In FIG. 1 the construction of the corrugated material from which the container is made is shown in the breakaway sketch. The corrugated material comprises an inner liner 71 and an outer liner 72 with a corrugated medium 73 sandwiched therebetween. The corrugated medium comprises several flutes which in the instance of the container of our invention, are disposed parallel to the direction of the tubes 69.

The stacking strength of a corrugated container is obtained from a disposition of the flutes in line with the downward force of a stacked container. As can be seen from FIG. 1, the force from a multi-compartment roll file stacked on the roll file of FIG. 1 would exert a force normal to the flutes of the corrugated material and would therefore receive no substantial support from the corrugated material. Since it is of utmost importance in the manufacture of a corrugated container to minimize costs, we found it necessary to make the blank as shown in FIG. 7 with the corrugated flutes disposed normal to the side flap fold lines 29 and 30 as shown in breakaway C of FIG. 7. In the multi-compartment roll file of our invention we found that the stacking support supplied by the top, bottom and side flaps 24, 20, 22 and 26, respectively, folded and secured in position, along with the support obtained from the reinforcing ring 61 certainly gave an amount of stacking strength to our multi-compartment roll file. However, additional stacking strength was necessary. We found that by inserting paper tubes in the roll file we added sufficient stacking strength to the container so that several additional containers could be supported by the container of our invention utilizing the proper number of tubes.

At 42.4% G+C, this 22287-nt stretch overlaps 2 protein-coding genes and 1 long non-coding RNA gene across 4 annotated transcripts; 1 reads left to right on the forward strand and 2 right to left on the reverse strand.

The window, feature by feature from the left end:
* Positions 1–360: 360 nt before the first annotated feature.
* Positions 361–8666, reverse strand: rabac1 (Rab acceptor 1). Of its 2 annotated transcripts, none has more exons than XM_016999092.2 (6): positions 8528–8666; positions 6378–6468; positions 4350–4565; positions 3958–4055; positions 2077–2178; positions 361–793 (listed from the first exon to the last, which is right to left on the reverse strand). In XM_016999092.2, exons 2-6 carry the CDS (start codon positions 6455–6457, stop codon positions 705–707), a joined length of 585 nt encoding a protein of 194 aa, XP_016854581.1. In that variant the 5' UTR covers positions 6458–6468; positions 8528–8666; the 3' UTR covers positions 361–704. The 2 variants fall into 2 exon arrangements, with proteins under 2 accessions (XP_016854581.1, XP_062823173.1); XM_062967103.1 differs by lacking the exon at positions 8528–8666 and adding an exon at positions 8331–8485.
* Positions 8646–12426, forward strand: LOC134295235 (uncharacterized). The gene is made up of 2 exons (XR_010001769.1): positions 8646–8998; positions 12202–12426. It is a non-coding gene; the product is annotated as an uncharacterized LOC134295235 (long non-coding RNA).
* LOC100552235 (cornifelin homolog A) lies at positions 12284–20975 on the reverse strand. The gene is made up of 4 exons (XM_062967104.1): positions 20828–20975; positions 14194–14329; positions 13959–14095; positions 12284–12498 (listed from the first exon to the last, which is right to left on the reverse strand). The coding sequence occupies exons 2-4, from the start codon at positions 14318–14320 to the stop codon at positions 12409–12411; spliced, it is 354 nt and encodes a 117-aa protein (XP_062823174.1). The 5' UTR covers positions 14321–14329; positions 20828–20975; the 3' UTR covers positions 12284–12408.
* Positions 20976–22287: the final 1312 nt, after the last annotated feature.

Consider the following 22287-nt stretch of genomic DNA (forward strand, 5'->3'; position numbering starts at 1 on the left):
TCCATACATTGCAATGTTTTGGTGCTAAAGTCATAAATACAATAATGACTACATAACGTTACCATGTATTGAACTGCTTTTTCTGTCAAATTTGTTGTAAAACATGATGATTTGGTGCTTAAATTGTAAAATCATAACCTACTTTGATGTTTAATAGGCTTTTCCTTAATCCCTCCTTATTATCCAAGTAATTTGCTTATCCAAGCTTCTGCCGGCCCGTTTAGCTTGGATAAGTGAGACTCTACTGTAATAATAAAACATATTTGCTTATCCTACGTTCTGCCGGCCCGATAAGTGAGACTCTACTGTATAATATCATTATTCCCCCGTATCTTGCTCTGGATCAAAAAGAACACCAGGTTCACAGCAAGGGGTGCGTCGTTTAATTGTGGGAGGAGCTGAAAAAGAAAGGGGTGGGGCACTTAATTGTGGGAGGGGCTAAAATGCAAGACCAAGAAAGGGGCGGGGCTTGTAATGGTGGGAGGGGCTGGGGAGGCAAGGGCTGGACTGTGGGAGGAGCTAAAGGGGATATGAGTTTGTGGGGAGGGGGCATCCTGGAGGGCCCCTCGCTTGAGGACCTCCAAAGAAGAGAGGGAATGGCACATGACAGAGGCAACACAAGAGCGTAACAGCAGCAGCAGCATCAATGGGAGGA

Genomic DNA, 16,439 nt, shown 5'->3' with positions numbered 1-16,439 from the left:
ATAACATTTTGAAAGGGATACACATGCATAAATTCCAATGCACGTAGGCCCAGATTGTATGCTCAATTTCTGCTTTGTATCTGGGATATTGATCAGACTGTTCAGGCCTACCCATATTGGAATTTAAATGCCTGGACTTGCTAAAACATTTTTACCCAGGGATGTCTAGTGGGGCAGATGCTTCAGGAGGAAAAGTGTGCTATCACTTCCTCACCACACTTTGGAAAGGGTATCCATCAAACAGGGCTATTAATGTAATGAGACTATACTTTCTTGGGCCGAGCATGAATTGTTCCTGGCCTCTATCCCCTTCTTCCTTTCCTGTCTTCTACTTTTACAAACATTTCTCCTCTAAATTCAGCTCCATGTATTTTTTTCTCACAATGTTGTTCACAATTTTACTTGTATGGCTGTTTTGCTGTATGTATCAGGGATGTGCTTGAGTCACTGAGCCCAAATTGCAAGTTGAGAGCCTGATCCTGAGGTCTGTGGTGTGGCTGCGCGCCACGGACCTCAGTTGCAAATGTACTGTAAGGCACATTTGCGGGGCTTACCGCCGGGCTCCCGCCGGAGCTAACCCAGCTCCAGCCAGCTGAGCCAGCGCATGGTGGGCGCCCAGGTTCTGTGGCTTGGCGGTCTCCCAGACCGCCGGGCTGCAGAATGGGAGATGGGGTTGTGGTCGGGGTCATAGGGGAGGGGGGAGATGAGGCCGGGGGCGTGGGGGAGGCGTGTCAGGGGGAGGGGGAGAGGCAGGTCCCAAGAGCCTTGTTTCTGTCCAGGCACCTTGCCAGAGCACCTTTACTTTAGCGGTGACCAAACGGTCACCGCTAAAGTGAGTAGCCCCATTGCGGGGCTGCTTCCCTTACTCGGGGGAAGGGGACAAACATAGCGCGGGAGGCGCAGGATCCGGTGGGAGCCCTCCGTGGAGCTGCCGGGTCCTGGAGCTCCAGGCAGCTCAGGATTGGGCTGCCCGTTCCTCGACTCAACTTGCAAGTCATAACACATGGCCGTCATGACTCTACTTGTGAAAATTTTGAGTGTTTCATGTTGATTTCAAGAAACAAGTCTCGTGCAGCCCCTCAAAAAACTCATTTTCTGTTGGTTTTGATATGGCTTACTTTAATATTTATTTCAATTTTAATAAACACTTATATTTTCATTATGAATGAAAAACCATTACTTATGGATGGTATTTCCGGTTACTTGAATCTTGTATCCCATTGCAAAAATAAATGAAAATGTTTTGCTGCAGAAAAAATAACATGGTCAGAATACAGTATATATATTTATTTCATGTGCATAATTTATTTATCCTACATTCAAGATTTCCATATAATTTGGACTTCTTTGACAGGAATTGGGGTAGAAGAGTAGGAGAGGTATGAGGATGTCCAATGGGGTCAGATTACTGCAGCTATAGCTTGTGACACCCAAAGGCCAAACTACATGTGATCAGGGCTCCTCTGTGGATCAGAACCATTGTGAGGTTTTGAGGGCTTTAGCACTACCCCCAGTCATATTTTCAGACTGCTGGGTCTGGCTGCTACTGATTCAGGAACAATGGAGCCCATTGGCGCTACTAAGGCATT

From the foregoing it will be appreciated that the multicompartment roll file of our invention may assume different forms and may be made of various materials. It will be understood that these and other various changes may be made in the form, detail, arrangement and proportions of the various parts without departing from the scope of our invention.

What is claimed is:

1. A multi-compartment roll file comprising:

a container having opposed, parallel top and bottom walls and opposed, parallel side walls of predetermined length and width hingedly connected in series and having a rectangular cross-section, said container having a rearward and a forward end,

an end closure assembly attached to the rearward end of said container,

a reinforcing ring having a rectangular cross-section of the same configuration as the crosssection of said container,

ring retaining flaps hingedly connected to the forward end of said container along the top, bottom and side walls, said flaps folded inwardly degrees around three sides of said reinforcing ring and secured to the top, bottom and side walls of said container thereby securing said ring to said container whereby said container walls are maintained in right angular relation, and providing a hinge formed by the exposed side of said reinforcing ring along the other side wall of said container.

a door hingedly connected at the forward end of said container including an inner and outer panel hingedly connected and sandwiching a portion of said reinforcing ring therebetween, and including a latch assembly whereby said door may be secured to said container in closed position, and

a plurality of tubes of predetermined length and diameter disposed longitudinally of said container and substantially filling the cross-section of said container, certain of said tubes having portions of their exterior surfaces in tangential face contact with other of said tubes and with the walls of said container, thereby imparting structural strength to said container whereby a plurality of containers can be placed one upon another.